All kinds of credit and debit cards work in Vietnam, particularly Visa, MasterCard and JCB cards are now widely accepted in all major cities and many tourist centers. However, a 3% commission charge on every transaction is pretty common; check first, as some charge higher commissions than others. Some merchants also accept Amex, but the surcharge is typically 4%. Better hotels and restaurants do not usually slap on an additional charge.

If you wish to obtain a cash advance from Visa, MasterCard and JCB, this is possible at Vietcombank branches in most cities, as well as at some foreign banks in HCMC and Hanoi. Banks generally charge a 3% commission for this service. This is handy if you want to take out large sums, as the ATMs have low daily limits.

It used to be just a couple of foreign banks as HSBC, ANZ, Standard Chartered bank Vietnam in Hanoi and HCMC that offered ATMs, but Vietnamese banks have now got into this game in a big way. Vietcombank has the best network in the country, including most of the major tourist destinations and all the big cities. Agribank, Vietin Bank and Sacombank are also well represented. Every branch stocks a useful leaflet with a list of their nationwide ATMs. Withdrawals are issued in dong, and there is a single withdrawal limit of 2,000,000d (about US$125). However, you can do multiple withdrawals until you hit your own account limit. ANZ offers 4,000,000d withdrawals per transaction. Most banks charge 20,000d per transaction. Cash advances for larger amounts of dong, as well as US dollars, can be arranged over the counter during office hours.

You should change money into USD as all big cities in Vietnam accept USD (if you don’t have USD yet). And you don’t have to change your USD or other currencies into Vietnam Dong (VND) before you go because you can easily do it in Vietnam at airports, big hotels, and big cities with banks. In this case, all you should do is to bring sufficient US dollars. However, if you are going to small towns with few banks, it’s best to change some into VND at home before you go to spend during your time there. Remember NOT to change to much as VND is not quite widely used outside of Vietnam.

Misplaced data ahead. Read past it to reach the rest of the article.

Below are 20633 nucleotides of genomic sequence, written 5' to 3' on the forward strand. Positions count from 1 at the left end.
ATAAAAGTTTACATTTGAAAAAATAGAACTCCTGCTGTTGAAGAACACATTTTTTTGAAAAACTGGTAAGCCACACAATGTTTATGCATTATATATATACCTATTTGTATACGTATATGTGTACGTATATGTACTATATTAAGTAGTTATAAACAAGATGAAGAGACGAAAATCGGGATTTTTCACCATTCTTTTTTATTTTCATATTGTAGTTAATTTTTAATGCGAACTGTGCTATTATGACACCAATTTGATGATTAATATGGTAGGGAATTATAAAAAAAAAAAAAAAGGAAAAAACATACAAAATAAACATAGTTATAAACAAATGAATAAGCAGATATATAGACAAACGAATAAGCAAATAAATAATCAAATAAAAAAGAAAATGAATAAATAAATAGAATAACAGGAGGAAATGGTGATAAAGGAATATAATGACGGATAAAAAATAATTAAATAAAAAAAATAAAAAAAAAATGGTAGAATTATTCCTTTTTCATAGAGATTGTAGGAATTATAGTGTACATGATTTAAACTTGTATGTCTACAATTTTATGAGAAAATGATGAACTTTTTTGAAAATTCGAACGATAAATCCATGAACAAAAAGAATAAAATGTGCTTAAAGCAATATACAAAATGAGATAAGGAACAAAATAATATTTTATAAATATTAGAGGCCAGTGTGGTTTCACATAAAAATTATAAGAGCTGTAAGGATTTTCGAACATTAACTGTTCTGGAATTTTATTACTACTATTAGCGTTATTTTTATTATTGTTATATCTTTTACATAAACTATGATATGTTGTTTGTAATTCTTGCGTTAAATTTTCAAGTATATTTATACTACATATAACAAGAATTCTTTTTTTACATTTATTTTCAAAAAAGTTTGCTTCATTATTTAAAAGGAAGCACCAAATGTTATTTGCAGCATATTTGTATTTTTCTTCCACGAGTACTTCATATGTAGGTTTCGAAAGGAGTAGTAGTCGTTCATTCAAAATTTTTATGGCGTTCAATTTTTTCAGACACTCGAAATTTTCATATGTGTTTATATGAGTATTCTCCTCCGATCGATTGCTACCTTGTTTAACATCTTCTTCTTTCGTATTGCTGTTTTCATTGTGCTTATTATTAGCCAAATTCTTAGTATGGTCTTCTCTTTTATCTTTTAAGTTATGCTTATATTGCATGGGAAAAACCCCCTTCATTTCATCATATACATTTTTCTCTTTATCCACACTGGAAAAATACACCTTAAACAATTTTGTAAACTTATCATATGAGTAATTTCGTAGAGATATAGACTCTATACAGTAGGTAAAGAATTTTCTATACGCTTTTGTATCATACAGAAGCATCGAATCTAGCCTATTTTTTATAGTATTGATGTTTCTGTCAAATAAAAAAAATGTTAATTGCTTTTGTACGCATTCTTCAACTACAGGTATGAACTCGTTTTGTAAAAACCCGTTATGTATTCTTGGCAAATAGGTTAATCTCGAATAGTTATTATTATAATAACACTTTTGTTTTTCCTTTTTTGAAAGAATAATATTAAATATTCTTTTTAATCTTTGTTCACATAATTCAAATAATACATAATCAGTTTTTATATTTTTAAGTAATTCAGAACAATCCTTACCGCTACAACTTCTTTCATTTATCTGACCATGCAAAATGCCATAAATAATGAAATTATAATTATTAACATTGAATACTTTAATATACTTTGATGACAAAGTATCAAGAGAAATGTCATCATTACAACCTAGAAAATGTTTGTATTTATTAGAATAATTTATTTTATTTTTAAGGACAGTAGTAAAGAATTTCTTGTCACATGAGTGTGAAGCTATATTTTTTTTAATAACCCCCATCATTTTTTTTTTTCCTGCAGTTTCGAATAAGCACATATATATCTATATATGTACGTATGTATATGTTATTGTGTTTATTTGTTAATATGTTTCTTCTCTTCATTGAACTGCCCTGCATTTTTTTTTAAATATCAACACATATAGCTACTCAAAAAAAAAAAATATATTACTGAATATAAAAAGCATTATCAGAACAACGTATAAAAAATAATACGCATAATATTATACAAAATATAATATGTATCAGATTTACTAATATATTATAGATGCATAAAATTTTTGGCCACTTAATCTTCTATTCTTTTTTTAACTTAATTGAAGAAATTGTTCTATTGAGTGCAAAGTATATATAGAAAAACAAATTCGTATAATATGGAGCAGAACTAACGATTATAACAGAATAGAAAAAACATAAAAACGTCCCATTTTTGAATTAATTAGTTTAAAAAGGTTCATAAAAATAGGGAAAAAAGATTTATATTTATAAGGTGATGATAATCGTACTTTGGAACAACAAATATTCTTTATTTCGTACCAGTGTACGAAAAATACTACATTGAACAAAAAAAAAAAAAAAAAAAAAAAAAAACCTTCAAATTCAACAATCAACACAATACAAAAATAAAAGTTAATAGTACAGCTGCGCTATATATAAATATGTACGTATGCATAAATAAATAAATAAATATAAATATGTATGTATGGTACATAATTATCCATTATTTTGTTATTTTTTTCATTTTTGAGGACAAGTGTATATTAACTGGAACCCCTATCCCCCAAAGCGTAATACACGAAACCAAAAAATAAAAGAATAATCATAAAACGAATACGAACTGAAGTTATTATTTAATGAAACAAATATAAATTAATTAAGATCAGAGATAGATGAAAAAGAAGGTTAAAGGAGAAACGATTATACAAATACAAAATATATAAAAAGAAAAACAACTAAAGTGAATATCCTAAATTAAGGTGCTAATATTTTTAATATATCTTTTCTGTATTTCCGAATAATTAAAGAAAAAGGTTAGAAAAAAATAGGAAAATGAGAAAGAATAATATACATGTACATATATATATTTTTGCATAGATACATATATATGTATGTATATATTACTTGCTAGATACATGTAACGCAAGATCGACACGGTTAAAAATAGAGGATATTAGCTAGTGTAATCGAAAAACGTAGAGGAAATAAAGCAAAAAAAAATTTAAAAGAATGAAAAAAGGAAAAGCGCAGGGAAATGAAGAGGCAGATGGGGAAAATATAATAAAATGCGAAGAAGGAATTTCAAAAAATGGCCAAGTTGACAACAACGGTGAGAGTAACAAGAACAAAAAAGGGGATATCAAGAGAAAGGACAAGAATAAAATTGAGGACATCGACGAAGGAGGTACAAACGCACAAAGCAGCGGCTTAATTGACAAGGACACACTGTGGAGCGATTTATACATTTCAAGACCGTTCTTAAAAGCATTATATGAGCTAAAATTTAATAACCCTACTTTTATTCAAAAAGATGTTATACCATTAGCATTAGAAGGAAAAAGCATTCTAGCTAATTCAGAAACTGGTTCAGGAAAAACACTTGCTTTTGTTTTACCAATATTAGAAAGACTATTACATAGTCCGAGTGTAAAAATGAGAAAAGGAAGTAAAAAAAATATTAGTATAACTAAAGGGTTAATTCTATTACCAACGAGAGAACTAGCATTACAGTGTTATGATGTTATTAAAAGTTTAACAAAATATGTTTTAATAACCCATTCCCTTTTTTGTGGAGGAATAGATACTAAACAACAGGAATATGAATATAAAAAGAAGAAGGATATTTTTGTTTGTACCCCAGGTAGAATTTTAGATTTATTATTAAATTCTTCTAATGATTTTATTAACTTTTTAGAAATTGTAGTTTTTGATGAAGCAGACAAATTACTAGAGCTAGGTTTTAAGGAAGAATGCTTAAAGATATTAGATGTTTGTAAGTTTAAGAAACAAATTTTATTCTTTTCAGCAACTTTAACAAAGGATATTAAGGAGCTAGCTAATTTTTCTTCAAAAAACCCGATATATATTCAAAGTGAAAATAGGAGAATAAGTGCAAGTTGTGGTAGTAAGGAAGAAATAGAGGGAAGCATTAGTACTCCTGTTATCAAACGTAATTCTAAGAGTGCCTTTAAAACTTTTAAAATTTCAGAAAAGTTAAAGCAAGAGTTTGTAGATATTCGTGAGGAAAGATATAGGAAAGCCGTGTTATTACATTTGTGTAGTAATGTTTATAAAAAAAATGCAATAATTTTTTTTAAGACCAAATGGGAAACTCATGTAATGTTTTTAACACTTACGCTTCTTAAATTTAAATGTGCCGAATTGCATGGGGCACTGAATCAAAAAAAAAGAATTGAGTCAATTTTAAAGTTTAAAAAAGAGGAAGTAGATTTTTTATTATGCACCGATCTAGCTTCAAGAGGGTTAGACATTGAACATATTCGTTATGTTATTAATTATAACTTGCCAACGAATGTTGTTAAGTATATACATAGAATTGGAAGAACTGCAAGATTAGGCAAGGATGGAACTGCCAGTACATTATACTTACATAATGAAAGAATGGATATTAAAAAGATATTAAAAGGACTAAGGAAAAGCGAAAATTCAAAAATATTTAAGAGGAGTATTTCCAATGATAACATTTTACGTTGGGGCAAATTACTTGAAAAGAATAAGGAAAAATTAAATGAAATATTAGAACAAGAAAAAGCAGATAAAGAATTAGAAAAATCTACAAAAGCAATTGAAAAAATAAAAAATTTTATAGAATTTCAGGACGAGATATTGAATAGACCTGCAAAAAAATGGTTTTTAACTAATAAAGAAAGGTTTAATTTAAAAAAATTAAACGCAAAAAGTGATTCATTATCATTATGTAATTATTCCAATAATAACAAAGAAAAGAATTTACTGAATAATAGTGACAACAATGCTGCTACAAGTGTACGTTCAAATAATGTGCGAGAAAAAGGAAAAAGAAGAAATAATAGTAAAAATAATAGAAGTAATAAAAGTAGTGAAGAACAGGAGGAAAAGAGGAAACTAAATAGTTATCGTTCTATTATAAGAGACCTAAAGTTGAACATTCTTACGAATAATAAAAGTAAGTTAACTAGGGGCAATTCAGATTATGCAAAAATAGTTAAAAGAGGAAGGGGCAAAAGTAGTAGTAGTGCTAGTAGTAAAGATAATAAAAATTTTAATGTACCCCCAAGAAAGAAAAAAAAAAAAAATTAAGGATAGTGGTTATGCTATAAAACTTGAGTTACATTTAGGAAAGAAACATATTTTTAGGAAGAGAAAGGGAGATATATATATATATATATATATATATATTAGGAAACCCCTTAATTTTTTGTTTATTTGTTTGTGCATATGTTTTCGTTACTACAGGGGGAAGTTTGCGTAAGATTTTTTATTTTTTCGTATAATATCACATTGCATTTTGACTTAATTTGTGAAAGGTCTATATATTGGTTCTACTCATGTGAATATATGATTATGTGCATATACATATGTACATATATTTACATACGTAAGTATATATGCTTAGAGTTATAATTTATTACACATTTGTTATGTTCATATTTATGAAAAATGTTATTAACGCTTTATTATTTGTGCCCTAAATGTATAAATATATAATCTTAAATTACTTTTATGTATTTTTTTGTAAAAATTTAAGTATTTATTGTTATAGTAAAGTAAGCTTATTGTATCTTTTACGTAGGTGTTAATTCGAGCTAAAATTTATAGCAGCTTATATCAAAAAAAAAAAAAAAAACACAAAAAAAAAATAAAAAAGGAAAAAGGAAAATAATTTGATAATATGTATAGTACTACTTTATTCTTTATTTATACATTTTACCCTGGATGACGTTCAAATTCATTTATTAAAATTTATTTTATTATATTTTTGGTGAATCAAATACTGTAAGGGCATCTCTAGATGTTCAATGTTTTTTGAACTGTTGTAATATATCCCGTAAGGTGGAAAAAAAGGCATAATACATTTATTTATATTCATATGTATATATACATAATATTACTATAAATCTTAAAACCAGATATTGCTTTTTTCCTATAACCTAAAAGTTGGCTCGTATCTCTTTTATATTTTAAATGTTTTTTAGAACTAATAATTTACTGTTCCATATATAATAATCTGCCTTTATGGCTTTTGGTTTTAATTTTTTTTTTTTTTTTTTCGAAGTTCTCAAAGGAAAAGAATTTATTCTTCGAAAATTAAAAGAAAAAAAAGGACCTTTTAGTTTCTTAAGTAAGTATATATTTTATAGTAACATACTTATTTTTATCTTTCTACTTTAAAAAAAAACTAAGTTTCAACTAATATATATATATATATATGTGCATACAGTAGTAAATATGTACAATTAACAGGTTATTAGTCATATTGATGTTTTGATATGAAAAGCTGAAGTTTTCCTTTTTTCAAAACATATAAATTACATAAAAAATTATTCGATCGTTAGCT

VAT means Value Added Tax, which is the tax levied upon the goods or services you buy for its added value. Normally, it is 10% of the goods, service value. So, customers have to pay 110% of the goods, service value.

No, because this VAT is to be submitted to the Central State Treasury of Vietnam (the Government) later by those who sold you the goods, service.

Shopping in Vietnam is a fun and interesting experience, and guarantees good bargains to those who know what to look for. It is true to say that you can find nearly anything in Vietnam. Markets vary from high class shopping malls, supermarkets to bustling open market, galleries, boutiques and street stalls.

It is not recommended that you buy imported, famous branded products such as clothing, perfume or electronics in Vietnam as tax makes these items more costly than neighboring countries.

In terms of shopping for tourists, Vietnam is most famous for its handicrafts, war souvenirs, authentic clothing, art, antiques and gems. Hotspots include Hanoi, Hoi An and Ho Chi Minh City, each of which has a temping selection of everything from avant-garde art to sumptuous silk suits.